Thursday, November 12, 2009

Seasons change

The ice on Yellowstone Lake was still solid when I arrived in May. the breakup began within a week.
It was a wet year. With plenty of rain through June, high water levels in lakes and rivers, fire threat was low. There were several lightening strikes that didn't go much of anywhere. One
fire in the northern part of the park went beyond the quarter to a couple acre size of all the others.
Then in mid-September lightening hit southwest of the Lake Hotel area. For days is smoldered. Then the winds came up. My last week in the park included two extremely long days as the fire closed a section of the Grand Loop Road in the southeastern area. The road was already closed on the northwest corner of the Lower Loop due to a major construction project and bridge work. I got caught on the "wrong side" of the park with a tour. To return them to Old Faithful took a detour of almost 7 hours (including a stop for an unscheduled dinner). I drove out the north entrance of the park to Bozeman, MT, then south on Hwy 191 to West Yellowstone, and into the park.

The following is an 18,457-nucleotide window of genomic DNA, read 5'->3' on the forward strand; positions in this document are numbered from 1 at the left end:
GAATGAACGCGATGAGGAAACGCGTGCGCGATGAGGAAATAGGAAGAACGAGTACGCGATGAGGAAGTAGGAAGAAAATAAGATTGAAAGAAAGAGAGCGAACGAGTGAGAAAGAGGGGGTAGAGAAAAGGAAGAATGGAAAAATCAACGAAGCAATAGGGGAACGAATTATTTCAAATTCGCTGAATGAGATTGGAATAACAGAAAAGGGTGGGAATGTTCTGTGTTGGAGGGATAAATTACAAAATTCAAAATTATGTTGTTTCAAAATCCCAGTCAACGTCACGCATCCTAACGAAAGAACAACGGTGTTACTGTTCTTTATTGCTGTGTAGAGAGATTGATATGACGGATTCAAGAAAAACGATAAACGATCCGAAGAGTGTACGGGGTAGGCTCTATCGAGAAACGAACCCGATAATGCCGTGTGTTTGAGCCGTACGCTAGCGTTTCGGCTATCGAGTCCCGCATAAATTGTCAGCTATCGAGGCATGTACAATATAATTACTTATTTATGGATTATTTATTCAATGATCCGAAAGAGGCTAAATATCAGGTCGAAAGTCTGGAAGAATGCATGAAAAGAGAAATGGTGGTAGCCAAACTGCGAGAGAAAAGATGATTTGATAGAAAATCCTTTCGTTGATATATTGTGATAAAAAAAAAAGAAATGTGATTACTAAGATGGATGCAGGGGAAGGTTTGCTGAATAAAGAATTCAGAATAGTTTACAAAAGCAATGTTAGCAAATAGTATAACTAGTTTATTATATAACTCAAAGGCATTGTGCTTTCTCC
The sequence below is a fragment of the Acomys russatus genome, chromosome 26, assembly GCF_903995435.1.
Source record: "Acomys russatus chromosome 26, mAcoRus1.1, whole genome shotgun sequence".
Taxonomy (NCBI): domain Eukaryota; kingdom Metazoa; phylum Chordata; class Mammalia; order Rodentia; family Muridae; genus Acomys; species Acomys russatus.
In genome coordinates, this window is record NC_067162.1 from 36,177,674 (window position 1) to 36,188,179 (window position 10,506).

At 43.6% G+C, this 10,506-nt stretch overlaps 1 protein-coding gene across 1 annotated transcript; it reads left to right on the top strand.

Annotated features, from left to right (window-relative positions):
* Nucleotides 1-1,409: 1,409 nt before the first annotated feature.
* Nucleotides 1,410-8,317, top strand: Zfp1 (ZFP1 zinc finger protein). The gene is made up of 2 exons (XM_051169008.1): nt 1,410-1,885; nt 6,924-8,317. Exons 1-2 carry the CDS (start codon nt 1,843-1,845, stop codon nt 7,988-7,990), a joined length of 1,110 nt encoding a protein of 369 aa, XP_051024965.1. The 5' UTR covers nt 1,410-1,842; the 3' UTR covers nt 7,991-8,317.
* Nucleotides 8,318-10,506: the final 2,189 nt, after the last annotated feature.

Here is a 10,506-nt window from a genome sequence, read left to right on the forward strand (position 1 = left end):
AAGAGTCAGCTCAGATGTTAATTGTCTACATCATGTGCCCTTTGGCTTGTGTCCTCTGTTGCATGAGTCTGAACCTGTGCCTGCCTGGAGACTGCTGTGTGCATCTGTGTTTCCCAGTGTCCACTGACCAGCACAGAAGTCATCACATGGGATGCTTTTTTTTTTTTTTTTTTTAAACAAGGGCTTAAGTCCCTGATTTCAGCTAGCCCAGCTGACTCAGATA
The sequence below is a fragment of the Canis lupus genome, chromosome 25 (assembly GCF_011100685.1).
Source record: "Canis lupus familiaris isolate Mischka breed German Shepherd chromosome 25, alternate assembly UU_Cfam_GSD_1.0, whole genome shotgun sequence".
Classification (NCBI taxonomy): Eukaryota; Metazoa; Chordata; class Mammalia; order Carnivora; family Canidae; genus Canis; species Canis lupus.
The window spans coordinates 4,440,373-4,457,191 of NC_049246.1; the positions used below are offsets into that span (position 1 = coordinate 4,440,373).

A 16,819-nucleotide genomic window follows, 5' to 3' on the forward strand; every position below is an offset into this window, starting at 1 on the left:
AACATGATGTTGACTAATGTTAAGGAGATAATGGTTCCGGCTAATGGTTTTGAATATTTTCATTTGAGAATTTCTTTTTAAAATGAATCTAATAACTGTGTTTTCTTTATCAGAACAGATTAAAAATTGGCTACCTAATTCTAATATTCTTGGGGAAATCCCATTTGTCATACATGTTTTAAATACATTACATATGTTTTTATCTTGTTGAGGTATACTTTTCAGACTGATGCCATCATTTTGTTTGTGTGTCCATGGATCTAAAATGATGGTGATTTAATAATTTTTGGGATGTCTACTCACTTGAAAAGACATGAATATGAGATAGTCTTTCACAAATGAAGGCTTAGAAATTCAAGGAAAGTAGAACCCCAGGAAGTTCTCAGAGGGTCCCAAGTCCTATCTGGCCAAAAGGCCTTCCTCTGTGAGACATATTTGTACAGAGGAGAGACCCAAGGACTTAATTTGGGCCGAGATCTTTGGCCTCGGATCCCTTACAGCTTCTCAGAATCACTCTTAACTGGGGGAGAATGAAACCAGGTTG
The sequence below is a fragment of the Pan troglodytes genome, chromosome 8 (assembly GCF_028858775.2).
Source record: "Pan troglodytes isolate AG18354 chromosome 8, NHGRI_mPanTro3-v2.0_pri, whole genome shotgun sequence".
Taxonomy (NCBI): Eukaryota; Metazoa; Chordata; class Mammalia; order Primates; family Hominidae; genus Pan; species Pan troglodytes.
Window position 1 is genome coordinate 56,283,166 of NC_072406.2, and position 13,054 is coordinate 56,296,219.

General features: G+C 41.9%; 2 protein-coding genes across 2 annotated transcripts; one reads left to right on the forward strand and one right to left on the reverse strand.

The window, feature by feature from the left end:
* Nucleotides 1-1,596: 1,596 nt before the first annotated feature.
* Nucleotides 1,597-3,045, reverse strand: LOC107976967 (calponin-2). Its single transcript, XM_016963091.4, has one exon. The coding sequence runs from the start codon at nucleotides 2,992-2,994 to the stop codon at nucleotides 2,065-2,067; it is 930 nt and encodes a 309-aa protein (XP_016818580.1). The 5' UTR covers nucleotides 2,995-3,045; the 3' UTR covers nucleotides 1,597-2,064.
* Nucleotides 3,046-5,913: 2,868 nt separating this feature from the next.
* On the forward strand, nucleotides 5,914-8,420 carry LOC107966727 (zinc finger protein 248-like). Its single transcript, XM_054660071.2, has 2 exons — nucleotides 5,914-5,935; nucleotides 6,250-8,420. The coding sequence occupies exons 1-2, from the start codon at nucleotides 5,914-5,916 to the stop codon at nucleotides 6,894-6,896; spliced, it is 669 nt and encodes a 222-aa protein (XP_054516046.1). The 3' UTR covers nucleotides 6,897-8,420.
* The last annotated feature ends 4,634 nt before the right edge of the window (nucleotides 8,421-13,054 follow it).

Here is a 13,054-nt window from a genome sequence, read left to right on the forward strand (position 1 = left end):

The next morning I waited hoping the road would reopen, as it had a few previous days when the fire got close. But this time it didn't reopen. The fire had jumped the road and debris kept it closed for days.
So, back around the long way. At least I got to see Hwy 191 in the daylight. I hadn't driven that route before.
Once back at Lake, I got my motorhome ready to leave. Mike, one of the dispatchers, brought a Glavall bus (20 seater) down and other drivers brought a couple bigger ones. Mike then drove my motorhome back to Gardiner so I would not have to worry about it as I stood by to drive employees out in the Glavall should word come to evacuate the hotel village area.
Evacuation was not necessary. It began to snow. The snow was sticking to the ground, but not yet the pavement, as I left the park. The next morning I did all my check out paperwork and was on my way.
So, within a day I went from fire to snow.

If you have read the Yellowstone blogs from top to bottom, this is the last photo from the 2009 season. If you started at the bottom, and are working your way to the present, this blog offers the beginning of a series of Yellowtone photos.
In September one of my favorite photo spots is Fishing Bridge where Yellowstone Lake begins (there is some dispute on this, but it works for me) its journey on the Yellowstone River. The Lake, always bitterly cold, has finally warmed enough (if you call 42 degrees warm) to exceed the morning air temperature. This causes fog and some incredible photographic opportunities.

1 comment:

Anonymous said...

WOW !!! Okay , so you are also writing again or you should be. This is great Beeper. Enjoy your time in Texas then get over ti Aho as soon ans you can...(((HUGS))) Jacque

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